Popular Culture Review Vol. 28, No. 2, Summer 2017 - Page 10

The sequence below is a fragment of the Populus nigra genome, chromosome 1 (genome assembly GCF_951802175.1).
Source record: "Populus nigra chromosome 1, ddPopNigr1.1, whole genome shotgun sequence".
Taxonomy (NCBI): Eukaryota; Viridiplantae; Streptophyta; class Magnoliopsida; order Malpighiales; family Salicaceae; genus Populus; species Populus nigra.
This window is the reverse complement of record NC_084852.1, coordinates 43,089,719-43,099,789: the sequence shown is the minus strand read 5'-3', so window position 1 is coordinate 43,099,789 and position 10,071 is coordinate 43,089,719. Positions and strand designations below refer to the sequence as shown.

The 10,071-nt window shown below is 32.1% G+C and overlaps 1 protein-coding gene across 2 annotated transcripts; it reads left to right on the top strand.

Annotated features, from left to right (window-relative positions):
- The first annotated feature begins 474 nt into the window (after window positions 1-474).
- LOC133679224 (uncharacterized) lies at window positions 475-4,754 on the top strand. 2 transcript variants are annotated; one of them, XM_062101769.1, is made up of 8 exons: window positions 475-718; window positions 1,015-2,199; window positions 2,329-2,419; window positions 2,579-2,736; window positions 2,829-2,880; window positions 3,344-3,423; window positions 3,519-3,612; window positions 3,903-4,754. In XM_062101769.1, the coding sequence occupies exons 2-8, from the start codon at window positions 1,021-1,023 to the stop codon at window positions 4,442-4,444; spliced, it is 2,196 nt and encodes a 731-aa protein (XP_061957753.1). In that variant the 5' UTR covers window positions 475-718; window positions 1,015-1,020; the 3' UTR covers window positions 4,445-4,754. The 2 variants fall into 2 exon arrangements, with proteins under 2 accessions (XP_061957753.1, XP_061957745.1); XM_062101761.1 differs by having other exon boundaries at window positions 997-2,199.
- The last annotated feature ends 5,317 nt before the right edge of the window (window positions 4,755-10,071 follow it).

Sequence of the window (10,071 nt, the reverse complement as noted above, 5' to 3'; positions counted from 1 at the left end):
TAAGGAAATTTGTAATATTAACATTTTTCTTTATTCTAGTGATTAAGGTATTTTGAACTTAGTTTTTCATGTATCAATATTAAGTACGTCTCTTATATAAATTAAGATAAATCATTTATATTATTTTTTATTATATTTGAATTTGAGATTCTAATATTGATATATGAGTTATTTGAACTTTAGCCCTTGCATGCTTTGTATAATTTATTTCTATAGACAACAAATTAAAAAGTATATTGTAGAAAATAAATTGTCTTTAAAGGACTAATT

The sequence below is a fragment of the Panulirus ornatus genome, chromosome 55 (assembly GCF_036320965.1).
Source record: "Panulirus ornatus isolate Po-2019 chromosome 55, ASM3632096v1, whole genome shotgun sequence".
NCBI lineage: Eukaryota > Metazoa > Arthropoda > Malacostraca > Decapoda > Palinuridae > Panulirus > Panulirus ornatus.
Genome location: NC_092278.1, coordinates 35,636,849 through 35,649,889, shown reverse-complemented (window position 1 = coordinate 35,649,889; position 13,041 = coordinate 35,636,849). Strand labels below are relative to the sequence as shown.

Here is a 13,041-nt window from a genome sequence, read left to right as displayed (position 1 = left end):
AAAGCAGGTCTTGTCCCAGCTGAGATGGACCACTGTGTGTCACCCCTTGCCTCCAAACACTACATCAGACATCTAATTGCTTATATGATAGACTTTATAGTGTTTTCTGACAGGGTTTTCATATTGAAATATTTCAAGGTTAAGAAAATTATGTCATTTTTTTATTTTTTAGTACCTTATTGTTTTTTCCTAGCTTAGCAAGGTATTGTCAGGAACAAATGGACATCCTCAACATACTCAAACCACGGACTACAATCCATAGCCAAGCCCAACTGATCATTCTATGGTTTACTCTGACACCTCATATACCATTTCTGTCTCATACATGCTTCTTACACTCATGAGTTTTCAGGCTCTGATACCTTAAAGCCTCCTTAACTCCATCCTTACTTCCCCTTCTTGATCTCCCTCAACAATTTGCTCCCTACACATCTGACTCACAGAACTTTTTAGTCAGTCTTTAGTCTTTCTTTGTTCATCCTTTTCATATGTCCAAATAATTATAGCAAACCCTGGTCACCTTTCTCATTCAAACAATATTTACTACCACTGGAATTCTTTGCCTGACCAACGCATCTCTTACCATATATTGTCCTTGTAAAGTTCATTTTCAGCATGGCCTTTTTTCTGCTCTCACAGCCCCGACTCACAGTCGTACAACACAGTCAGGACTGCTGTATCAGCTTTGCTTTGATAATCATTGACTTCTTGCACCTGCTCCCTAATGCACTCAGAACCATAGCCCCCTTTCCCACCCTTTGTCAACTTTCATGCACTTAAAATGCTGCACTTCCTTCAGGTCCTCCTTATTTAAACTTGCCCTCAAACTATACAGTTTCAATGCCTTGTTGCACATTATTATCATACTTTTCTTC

common thematically with earlier dystopian fiction while also sharing the bleak vision of U.S. mass (media) culture put forward by Frankfurt School theorists Theodore Adorno and Max Horkheimer in their foundational study, The Dialectic of Enlightenment (1947). But The Terrible Twos diverges sharply from these earlier writings, whether fictive or scholarly, through its farcical and absurdist depiction of a near-future neo-fascist America in which mass (media), celebrity and entertainment culture reign triumphant even as spaces of resistance take shape amid a seemingly overdetermined ideological and cultural landscape. The novel’s multicultural (postmodernist) “Neo-Hoodoo” aesthetic, modeled after the cultural syncretism of the Vodoun religion that emerged from the African diaspora, further contrasts Reed’s novel to earlier evocations of a future neo-fascist United States. 2 In writings about dystopian fiction published in the wake of Trump’s victory, Reed’s novel and other postmodernist dystopian fiction have been largely overlooked. 3 At the same time, amid the deluge of journalism on Trump, the legacy of the Frankfurt School and its critical relevance to the Trump phenomenon have been lost. Reed’s novel and its sequel, The Terrible Threes (1989), have always received less critical attention than they deserve. As the Trump presidency ushers in a new era in which a celebrity icon has in fact taken the reins of the White House, Reed’s novel, and its intersection with dystopian fiction and Western Marxism, offer an urgently needed critical framework for reading news media coverage as well as “mass culture” approaches to our fraught historical moment. Written in response to Ronald Reagan’s election to the presidency, The Terrible Twos narrates the story of Dean Clift, a former model who, because of his fame and “sex appeal,” is chosen to be a vice-presidential candidate. Shortly after winning the election, Clift’s running mate dies, leaving him to assume the Presidency. Like Trump, Clift has no background or experience in politics, and, perhaps also like Trump, possesses the emotional maturity and intellectual capacity of a toddler. The “terrible twos” captures President Clift’s emotional and intellectual condition, forming a running figuration in the novel for American individualism run amok. It also alludes to the United States’ Bicentennial, celebrated a few years before the novel’s 2 See Rushdy for an insightful overview of the four primary scholarly interpretations of Reed’s Neo-Hoodoo aesthetic. Also see Reed’s “Neo-Hoodoo Manifesto.” 3 See, for example, Feffer’s discussion of the Trump presidency in relation to dystopian fiction and Hefner’s similar analysis of major U.S. dystopian novels. Although neither work discusses postmodernist dystopian fiction, Hefner’s essay addresses the issue of why racial bigotry was not foregrounded in early dystopian fiction. 5